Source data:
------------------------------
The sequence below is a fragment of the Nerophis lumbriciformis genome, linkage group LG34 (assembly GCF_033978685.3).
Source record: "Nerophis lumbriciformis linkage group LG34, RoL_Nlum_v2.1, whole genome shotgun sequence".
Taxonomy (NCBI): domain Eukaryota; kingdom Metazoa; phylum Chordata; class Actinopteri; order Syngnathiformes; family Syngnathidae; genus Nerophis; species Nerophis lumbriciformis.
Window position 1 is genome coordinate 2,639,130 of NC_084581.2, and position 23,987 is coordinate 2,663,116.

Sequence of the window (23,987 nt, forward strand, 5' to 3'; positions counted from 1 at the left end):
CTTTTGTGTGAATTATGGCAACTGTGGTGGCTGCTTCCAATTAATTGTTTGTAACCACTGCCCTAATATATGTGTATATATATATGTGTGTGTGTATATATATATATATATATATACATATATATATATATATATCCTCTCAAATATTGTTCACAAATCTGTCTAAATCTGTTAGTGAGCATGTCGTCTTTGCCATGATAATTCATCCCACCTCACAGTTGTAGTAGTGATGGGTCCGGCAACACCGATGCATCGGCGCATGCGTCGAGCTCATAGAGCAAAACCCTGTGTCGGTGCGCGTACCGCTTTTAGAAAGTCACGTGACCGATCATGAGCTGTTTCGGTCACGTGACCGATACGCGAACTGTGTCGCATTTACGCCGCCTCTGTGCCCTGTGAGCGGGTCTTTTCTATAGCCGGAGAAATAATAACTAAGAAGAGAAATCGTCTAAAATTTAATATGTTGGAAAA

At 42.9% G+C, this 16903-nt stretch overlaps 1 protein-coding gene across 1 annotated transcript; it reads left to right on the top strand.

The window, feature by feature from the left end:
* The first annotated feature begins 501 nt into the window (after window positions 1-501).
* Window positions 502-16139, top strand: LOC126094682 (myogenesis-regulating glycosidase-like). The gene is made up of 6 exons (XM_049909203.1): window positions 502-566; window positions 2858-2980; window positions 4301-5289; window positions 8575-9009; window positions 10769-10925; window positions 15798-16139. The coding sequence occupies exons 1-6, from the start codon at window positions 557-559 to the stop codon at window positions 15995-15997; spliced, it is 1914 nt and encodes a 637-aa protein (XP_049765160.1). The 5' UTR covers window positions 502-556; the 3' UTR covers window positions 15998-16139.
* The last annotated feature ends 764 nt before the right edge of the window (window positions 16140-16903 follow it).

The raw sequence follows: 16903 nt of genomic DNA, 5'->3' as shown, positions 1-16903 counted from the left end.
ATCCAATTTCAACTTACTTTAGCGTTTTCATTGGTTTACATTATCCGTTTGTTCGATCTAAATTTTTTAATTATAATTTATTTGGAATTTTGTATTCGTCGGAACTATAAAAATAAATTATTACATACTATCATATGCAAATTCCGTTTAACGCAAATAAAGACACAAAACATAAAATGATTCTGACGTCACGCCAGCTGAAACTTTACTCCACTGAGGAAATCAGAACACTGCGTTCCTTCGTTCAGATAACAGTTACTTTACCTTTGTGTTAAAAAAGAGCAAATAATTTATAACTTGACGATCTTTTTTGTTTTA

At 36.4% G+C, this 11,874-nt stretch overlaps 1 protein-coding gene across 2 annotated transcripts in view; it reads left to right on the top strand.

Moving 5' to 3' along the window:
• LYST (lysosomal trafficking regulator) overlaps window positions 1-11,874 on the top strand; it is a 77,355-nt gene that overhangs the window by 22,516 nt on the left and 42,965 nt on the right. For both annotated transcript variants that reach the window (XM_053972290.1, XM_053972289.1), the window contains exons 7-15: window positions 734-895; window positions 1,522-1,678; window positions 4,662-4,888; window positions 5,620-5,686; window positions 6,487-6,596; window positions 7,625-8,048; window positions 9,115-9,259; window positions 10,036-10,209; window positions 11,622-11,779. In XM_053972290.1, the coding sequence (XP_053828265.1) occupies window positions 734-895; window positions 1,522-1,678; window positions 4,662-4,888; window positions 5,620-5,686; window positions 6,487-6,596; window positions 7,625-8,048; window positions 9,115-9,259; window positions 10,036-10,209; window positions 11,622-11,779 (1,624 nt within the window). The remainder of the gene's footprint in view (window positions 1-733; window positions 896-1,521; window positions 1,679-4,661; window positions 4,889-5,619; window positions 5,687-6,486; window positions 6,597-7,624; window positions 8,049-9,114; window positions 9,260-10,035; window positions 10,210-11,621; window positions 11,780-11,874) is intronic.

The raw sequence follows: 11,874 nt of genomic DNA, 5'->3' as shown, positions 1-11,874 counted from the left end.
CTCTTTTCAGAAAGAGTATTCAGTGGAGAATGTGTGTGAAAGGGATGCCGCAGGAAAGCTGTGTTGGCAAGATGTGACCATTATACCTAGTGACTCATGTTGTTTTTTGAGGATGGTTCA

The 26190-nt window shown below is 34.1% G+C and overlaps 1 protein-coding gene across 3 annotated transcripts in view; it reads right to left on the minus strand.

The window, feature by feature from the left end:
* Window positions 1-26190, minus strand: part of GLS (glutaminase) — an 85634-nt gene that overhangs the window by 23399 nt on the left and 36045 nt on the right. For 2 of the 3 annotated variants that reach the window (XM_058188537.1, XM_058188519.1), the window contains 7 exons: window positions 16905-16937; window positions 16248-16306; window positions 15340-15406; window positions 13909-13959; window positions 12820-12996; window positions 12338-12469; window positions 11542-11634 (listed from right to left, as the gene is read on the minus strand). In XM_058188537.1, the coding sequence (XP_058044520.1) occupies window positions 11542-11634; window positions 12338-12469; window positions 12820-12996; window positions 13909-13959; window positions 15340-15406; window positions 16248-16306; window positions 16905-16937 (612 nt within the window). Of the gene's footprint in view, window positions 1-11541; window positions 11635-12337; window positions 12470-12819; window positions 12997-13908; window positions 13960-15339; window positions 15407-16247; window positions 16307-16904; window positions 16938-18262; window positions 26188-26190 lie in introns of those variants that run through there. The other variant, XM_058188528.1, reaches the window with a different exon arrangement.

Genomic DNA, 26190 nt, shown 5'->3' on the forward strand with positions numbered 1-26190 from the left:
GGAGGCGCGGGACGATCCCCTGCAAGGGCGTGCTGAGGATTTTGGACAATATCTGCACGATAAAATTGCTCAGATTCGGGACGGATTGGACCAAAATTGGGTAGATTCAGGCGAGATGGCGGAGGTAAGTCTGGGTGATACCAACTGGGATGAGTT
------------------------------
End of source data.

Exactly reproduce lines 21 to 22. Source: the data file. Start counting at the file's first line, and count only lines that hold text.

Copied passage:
* Window positions 1-26190, minus strand: part of GLS (glutaminase) — an 85634-nt gene that overhangs the window by 23399 nt on the left and 36045 nt on the right. For 2 of the 3 annotated variants that reach the window (XM_058188537.1, XM_058188519.1), the window contains 7 exons: window positions 16905-16937; window positions 16248-16306; window positions 15340-15406; window positions 13909-13959; window positions 12820-12996; window positions 12338-12469; window positions 11542-11634 (listed from right to left, as the gene is read on the minus strand). In XM_058188537.1, the coding sequence (XP_058044520.1) occupies window positions 11542-11634; window positions 12338-12469; window positions 12820-12996; window positions 13909-13959; window positions 15340-15406; window positions 16248-16306; window positions 16905-16937 (612 nt within the window). Of the gene's footprint in view, window positions 1-11541; window positions 11635-12337; window positions 12470-12819; window positions 12997-13908; window positions 13960-15339; window positions 15407-16247; window positions 16307-16904; window positions 16938-18262; window positions 26188-26190 lie in introns of those variants that run through there. The other variant, XM_058188528.1, reaches the window with a different exon arrangement.

Genomic DNA, 26190 nt, shown 5'->3' on the forward strand with positions numbered 1-26190 from the left: